But how could I help her or Kifi? I had never needed to fend off rich parents, or to hide feelings, or to reach out and help another. The furniture of the library owned an independent existence, and though we occasionally made friends and everyone knew everyone, our relationships had minimal change or effect on ourselves—unlike the lives of humans.

They clashed, blended, ignited, cooled, suffocated, and liberated. I knew this because I observed them whenever they wandered across my aisle, when their fingers and eyes brushed over my titles. Most of the other furniture didn’t bother to watch them in real life. I had once asked YA 1430 why, and the reply had been a shrug.

“Everything we need to know about them is in the books.”

I couldn’t think of a counter reason, and in the silence, YA 1430 had asked me, “Let me ask you the opposite. Why do you like to watch them when you know all you need to know about them?”

“I don’t know. They feel… alive out here.”

YA 1430 snorted, a few books in the middle pushing out of the orderly line.

“No pulp. They’re all touchy and grabby and visitors reshelf us wrong. Only the employees know how I like my books. But my point is, all the actions and thoughts that they could possibly conceive of are in the pages. What more do you need to observe?”

I once again couldn’t explain my desire to watch them in the real world. I just knew that I wanted to witness the looks in their eyes, feel the softness of their touch, hear the breath of their hushed giggles. Before I had started watching humans closely, I knew how they were in the books. I did my duty, knowing my designation, memorizing the titles and authors assigned to me, knowing the contents and characters of each page, but I did not feel for them. It was only later, when Moida started working here, that I understood why the humans in my books didn’t mean as much to me as the ones that walked down my aisle.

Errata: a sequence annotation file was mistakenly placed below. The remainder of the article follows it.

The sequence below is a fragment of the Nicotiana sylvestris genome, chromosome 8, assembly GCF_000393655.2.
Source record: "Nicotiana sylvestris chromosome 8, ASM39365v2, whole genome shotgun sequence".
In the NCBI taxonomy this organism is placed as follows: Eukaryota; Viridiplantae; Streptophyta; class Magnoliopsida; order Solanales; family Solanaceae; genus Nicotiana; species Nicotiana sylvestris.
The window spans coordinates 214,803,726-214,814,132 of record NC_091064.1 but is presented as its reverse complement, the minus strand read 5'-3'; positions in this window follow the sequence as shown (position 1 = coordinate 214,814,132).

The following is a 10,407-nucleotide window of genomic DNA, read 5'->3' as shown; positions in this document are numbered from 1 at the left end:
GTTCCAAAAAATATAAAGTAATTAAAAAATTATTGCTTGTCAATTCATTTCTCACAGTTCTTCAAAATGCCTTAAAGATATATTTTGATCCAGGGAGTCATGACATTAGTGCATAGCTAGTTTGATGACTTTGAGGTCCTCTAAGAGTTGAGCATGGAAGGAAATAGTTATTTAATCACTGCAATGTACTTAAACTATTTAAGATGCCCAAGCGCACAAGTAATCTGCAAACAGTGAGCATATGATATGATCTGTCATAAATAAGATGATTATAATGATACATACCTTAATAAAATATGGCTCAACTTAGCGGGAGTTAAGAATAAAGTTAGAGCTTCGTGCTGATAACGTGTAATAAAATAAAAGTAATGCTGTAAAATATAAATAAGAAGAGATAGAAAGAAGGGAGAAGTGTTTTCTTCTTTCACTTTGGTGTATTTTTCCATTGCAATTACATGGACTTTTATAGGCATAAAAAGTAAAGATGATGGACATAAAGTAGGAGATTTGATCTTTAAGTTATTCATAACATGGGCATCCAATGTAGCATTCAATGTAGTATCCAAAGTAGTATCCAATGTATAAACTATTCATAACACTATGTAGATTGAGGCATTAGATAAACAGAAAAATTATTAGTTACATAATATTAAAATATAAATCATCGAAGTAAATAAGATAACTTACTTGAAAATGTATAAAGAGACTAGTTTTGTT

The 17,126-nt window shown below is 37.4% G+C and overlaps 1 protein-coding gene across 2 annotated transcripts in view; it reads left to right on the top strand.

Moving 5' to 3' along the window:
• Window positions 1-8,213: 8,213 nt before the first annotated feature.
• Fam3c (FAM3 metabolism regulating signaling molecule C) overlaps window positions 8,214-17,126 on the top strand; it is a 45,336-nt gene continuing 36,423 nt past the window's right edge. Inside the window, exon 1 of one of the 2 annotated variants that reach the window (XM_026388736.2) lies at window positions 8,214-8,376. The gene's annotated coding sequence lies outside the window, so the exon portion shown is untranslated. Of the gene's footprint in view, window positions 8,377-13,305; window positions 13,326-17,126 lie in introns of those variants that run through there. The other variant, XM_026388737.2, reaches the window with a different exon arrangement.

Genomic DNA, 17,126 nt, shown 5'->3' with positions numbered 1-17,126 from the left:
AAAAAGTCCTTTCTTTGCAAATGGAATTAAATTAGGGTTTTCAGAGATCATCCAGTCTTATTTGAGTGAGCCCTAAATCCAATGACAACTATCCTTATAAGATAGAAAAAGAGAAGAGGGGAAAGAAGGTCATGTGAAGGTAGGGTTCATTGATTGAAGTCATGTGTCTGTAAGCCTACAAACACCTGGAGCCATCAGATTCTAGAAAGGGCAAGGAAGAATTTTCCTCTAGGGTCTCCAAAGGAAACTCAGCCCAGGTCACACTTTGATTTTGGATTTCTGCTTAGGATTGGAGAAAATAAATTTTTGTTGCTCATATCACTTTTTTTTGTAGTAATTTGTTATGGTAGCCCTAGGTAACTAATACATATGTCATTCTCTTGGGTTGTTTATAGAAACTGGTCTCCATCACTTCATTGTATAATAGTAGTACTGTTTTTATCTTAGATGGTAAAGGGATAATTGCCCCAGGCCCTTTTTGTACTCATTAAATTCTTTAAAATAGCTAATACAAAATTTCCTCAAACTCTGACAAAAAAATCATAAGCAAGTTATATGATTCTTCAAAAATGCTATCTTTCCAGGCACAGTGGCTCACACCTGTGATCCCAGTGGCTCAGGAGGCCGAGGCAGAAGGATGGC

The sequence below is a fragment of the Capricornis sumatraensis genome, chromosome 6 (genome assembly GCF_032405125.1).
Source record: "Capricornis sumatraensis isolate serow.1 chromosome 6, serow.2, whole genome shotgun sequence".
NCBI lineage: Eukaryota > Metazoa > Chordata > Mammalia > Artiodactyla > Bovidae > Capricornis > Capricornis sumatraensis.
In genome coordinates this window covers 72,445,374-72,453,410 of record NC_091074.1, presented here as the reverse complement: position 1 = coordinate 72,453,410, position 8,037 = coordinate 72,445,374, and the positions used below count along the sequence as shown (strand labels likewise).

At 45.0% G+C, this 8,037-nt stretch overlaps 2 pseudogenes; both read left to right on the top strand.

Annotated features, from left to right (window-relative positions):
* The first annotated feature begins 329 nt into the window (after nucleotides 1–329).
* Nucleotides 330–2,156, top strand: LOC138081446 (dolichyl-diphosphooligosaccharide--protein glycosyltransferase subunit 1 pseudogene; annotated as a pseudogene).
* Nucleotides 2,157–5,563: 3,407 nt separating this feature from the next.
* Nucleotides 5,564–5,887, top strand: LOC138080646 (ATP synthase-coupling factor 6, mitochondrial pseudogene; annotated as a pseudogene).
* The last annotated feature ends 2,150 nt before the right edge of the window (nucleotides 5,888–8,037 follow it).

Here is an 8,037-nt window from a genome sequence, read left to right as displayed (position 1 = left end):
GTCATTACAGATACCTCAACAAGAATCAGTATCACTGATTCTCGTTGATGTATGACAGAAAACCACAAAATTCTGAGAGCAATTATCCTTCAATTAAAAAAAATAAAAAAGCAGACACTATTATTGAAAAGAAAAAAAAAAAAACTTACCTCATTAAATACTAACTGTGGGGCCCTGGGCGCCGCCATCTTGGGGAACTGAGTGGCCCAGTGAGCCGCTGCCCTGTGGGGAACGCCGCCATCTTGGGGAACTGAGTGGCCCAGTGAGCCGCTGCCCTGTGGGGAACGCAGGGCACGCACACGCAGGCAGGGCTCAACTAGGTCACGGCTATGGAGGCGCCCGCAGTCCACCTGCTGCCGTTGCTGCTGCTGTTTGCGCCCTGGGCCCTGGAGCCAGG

Both were stories filled with their own kinds of joys and frustrations, but the only story I could participate in and help those in it was the one unfolding before me.

Suddenly, I had an idea. Or maybe I had always had it and waited for the opportune time to enact it. Maybe it was selfish and meddlesome—YA 1430 might have thought so—but even my shelf supports rumbled at the thought. If we could not communicate through speech, then we could communicate through books.

The book I needed sat on my upper right, so I pulled left before snapping back. The momentum was enough, and with a bit of angling, I managed to push the book onto the floor.

The bang! in a full library would have attracted unnecessary attention but luckily only Moida and Kifi stayed to lock up. The two jumped, turning towards the sound.

“What the?” Moida maneuvered around Return Cart 2 and picked up the title. “Did this just fall off?”

“Was it the infamous library ghost?” Kifi let out a nervous laugh.

Moida didn’t reply to him and instead narrowed her eyes at the book.

‘Royal Pain in the Politics’?”

“Isn’t that about the princess who runs away and ends up queen of a swamp?”

“Yeah.” Moida gave him an eyebrow. “I’m surprised you remember what I told you about it.”

Kifi’s gaze shot to the ceiling, and his cheeks accented the pink and gold evening.

“Uh, it sounded cool. Ya know, princess finding her own path and stuff.”


I vibrated in excitement as Moida thumbed through the pages. First she needed encouragement, reassurance—and a story about a runaway princess who then takes control of her own destiny even if she returns to the royal life she ran from matched Moida’s position perfectly. The next book I needed sat in my bottom middle, but with Kifi silently flustering with himself in front of the same bay, I wouldn’t be able to get the book off.